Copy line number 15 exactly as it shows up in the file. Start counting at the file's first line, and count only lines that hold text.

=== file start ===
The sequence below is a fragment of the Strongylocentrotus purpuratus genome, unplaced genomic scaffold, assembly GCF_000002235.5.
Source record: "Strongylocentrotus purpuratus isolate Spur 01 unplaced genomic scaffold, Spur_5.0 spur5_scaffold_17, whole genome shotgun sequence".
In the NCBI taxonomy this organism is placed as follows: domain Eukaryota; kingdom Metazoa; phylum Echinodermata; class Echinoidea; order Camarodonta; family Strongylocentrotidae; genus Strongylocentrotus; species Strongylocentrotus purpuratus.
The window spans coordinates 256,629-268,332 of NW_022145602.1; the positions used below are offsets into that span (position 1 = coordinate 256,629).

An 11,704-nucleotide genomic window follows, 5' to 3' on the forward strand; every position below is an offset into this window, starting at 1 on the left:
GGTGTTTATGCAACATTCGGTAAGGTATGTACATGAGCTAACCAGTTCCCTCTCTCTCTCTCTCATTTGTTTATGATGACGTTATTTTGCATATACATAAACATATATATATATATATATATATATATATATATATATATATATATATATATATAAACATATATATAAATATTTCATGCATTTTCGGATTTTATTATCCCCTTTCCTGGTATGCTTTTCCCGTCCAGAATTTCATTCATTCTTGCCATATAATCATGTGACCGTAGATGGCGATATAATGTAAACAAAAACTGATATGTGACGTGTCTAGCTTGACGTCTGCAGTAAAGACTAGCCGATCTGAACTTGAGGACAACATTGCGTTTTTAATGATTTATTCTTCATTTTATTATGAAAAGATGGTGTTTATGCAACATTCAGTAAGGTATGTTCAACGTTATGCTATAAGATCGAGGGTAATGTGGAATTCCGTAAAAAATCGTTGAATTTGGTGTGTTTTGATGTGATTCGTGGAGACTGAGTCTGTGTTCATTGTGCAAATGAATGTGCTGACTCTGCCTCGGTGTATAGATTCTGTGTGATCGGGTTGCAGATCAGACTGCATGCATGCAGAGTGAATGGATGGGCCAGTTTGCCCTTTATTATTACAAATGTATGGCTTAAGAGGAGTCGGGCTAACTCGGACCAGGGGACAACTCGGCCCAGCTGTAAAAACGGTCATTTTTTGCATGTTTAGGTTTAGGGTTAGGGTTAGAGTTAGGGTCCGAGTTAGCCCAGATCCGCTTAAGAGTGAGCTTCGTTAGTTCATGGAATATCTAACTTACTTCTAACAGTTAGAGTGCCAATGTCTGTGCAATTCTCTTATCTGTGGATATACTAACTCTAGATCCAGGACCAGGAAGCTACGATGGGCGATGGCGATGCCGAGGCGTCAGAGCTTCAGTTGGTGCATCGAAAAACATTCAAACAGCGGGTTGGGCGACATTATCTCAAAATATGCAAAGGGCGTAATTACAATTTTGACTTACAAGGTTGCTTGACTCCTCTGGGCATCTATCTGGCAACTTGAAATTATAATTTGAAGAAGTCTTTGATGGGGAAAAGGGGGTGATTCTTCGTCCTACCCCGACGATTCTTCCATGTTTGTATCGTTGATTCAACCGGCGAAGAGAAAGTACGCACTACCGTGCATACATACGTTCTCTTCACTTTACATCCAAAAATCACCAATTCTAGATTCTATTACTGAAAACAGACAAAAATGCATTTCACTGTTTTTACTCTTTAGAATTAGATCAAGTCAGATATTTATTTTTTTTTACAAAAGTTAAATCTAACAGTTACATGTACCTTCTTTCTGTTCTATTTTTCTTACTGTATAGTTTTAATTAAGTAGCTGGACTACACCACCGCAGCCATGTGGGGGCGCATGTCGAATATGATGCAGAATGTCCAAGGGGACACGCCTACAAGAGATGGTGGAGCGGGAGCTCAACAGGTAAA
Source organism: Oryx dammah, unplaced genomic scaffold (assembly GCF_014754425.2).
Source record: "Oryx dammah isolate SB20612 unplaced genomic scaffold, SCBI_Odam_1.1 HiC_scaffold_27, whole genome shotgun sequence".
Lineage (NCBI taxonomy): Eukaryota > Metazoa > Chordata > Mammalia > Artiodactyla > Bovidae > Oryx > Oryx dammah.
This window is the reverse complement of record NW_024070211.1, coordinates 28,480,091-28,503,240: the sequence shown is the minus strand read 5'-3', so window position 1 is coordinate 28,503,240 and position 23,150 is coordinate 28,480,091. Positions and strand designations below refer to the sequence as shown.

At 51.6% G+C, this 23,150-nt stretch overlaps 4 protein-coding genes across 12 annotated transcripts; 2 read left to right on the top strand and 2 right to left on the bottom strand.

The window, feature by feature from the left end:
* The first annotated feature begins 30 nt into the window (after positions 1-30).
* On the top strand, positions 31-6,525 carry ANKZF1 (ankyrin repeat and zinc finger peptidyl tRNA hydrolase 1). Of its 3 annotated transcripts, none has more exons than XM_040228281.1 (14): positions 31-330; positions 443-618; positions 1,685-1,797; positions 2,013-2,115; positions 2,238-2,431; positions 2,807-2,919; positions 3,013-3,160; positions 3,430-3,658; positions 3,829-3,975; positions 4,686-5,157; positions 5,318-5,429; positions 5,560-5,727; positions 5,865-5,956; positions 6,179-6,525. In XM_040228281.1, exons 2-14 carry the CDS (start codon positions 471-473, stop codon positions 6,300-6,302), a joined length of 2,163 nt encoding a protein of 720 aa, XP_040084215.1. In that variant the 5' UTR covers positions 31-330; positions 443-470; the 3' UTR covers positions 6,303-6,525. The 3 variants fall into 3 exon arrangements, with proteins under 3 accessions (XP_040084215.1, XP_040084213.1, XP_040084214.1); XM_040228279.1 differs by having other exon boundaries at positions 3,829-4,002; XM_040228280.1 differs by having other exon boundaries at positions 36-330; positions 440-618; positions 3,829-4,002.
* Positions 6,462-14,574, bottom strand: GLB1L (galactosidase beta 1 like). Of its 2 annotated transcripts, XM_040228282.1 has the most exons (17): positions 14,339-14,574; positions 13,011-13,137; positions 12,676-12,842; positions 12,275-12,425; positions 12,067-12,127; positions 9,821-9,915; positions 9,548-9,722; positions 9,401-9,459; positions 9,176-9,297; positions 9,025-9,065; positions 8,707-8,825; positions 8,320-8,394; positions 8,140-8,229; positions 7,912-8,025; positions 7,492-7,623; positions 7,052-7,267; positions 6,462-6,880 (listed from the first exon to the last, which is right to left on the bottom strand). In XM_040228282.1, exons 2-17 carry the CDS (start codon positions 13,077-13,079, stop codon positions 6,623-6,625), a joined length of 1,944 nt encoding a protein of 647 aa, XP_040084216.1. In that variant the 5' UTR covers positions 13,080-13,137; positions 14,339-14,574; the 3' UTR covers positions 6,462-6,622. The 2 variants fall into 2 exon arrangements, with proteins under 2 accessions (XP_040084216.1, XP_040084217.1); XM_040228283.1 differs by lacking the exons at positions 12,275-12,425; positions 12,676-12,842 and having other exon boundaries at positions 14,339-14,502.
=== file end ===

* Positions 6,462-14,574, bottom strand: GLB1L (galactosidase beta 1 like). Of its 2 annotated transcripts, XM_040228282.1 has the most exons (17): positions 14,339-14,574; positions 13,011-13,137; positions 12,676-12,842; positions 12,275-12,425; positions 12,067-12,127; positions 9,821-9,915; positions 9,548-9,722; positions 9,401-9,459; positions 9,176-9,297; positions 9,025-9,065; positions 8,707-8,825; positions 8,320-8,394; positions 8,140-8,229; positions 7,912-8,025; positions 7,492-7,623; positions 7,052-7,267; positions 6,462-6,880 (listed from the first exon to the last, which is right to left on the bottom strand). In XM_040228282.1, exons 2-17 carry the CDS (start codon positions 13,077-13,079, stop codon positions 6,623-6,625), a joined length of 1,944 nt encoding a protein of 647 aa, XP_040084216.1. In that variant the 5' UTR covers positions 13,080-13,137; positions 14,339-14,574; the 3' UTR covers positions 6,462-6,622. The 2 variants fall into 2 exon arrangements, with proteins under 2 accessions (XP_040084216.1, XP_040084217.1); XM_040228283.1 differs by lacking the exons at positions 12,275-12,425; positions 12,676-12,842 and having other exon boundaries at positions 14,339-14,502.